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I Have A Food Allergy…

…I eat food and break out in fat!  This was a quip by our leader Pat at last week’s meeting.  But it’s true for those of us at Weight Watchers.  (I’m not trying to make fun of anyone who has a true food allergy – they are very serious and should be very carefully watched.)  Last week’s topic was eating out.  How appropriate since one member mentioned that her husband was taking her out to eat – again!  He felt she had worked hard enough over the years she deserved to not have to cook.  He felt he was being kind to her but she was worried that she couldn’t keep on her WW journey eating out all the time.

She had good reason to be a bit worried.  Studies have shown that everything from portions to how food is made in restaurants is always MORE and not in the good way.  Portions are usually 2-3 times the amount they should be and lots of fattening things like butter and oil are used instead of healthier options.

So what can you do?  Only eat a salad at your favorite place?  Don’t go out at all?  No, there are lots of tips and tricks you can do to keep on your journey, enjoy the food and still eat out.  Here are some of the suggestions our group came up with:

  • Think about what you are going to eat ahead of time
  • Check to see if they have a web site and review the menu
  • Have a salad first (dressing on the side)
  • Use your mouth!  Tell them you are on Weight Watchers.  I’ve done this and often found that the waitress (or in one case the chef who actually came out and suggested the point value of items for me) has been there done that and can make suggestions.
  • Ask how things are cooked.  Steamed veggies sound very healthy but one place mentioned that they put butter on it afterwards which changes things.
  • Split a meal with someone else.
  • Use the kid’s menu – smaller portions of meals and they are cheaper!
  • Many places will let you substitute healthier options for some of those less healthy sides.
  • If you have something like syrup for waffles or pancakes – do it like you would salad dressing.  Ask for it on the side and then dip your fork into the syrup and then into your waffles/pancakes.
  • If eating out with several people suggest that you all share (ala family style).  I’ve done this often at Chinese restaurants so everyone gets a taste or small portion of several great tasting dishes.
  • Get your “doggie bag” early and immediately put half of the portion in there and pack it up.  If you only have half the portion on your plate you are less tempted to eat the whole thing.
  • Decline breads – lovely as they maybe the carbs do add up.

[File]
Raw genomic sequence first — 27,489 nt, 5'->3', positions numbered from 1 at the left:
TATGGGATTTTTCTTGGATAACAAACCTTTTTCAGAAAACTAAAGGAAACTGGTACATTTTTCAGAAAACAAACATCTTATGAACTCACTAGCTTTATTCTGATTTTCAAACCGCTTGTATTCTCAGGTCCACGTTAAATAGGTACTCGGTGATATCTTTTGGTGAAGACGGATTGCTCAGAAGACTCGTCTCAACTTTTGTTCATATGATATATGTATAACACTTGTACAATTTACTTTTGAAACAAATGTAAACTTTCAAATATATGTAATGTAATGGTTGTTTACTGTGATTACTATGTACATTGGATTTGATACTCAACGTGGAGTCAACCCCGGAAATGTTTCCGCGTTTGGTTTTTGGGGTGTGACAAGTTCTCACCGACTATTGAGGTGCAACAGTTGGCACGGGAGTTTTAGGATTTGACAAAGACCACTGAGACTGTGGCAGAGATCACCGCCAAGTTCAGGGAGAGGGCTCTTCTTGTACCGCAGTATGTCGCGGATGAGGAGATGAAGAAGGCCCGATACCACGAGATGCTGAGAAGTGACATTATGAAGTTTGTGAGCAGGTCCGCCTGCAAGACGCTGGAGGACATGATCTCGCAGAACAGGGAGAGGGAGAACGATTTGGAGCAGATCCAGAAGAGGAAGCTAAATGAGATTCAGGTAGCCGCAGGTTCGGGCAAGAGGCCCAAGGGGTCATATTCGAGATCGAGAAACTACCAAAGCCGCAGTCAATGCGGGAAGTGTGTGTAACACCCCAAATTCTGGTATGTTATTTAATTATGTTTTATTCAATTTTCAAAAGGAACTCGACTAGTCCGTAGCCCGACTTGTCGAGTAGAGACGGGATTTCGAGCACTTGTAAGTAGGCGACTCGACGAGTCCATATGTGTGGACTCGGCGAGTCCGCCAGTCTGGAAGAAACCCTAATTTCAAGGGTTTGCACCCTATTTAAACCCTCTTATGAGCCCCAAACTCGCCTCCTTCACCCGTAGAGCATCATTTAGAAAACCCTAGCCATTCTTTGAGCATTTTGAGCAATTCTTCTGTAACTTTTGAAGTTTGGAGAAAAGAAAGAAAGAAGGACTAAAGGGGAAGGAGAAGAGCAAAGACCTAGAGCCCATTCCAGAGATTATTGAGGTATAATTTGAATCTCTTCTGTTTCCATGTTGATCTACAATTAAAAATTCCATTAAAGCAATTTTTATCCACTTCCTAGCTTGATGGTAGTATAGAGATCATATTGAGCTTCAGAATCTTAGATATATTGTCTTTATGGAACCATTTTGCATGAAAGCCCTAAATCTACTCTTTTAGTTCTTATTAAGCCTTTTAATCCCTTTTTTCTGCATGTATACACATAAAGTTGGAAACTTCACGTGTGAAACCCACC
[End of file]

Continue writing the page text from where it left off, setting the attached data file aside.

• Make sure you drink plenty of water and not soda.  Unsweetened iced tea is also an option.
  • Look for the right words in the menu – broiled, baked, steamed, etc. are much healthier than fried, au gratin, battered, etc.
  • Pour salt or ketchup (just like one of the Real Housewives of Orange County) over the remaining food so you aren’t tempted to eat more than you should.

Follow these suggestions and you can still eat out but you’ll eat smart.



Asking Never Hurt Anyone

I overheard one member talking to another about her dinner out at Bonefish Grill (one of my favorite places).   Not only was her experience eye-opening for me but it came with good advice for any restaurant you eat in.

She decided not to use her points on carbs but got what she thought (and me too because I had it the last time I was there) was a healthy alternative – steamed vegetables.  Thankfully she mentioned to her server that she was on Weight Watchers.  The server said “Oh, I’ll tell them not to put the butter on the vegetables then!”  I guess I’m naive because I never would have thought that steamed vegetables came any other way but just steamed.

This got me to thinking.  Many restaurants are listing healthy alternatives on their menus.  Some even mark them with a symbol so you know which ones to choose.  But no matter what it is a good practice to get into – ASK!  Ask them if they can put salad dressing on the side, ask them if the steamed vegetables come with butter or some kind of flavoring or sauce on them (and if you don’t want it ask them to not prepare it that way), ask if you can have a salad or vegetable instead of a starch/carb at no extra cost.

It is your body, your wallet – don’t hesitate to ask.  If they don’t comply then vote with your wallet and go elsewhere.

I learned from her to not trust the menu and the words or symbols on it to be my guide.  I need to take control of my journey and asking is just one way I can do that.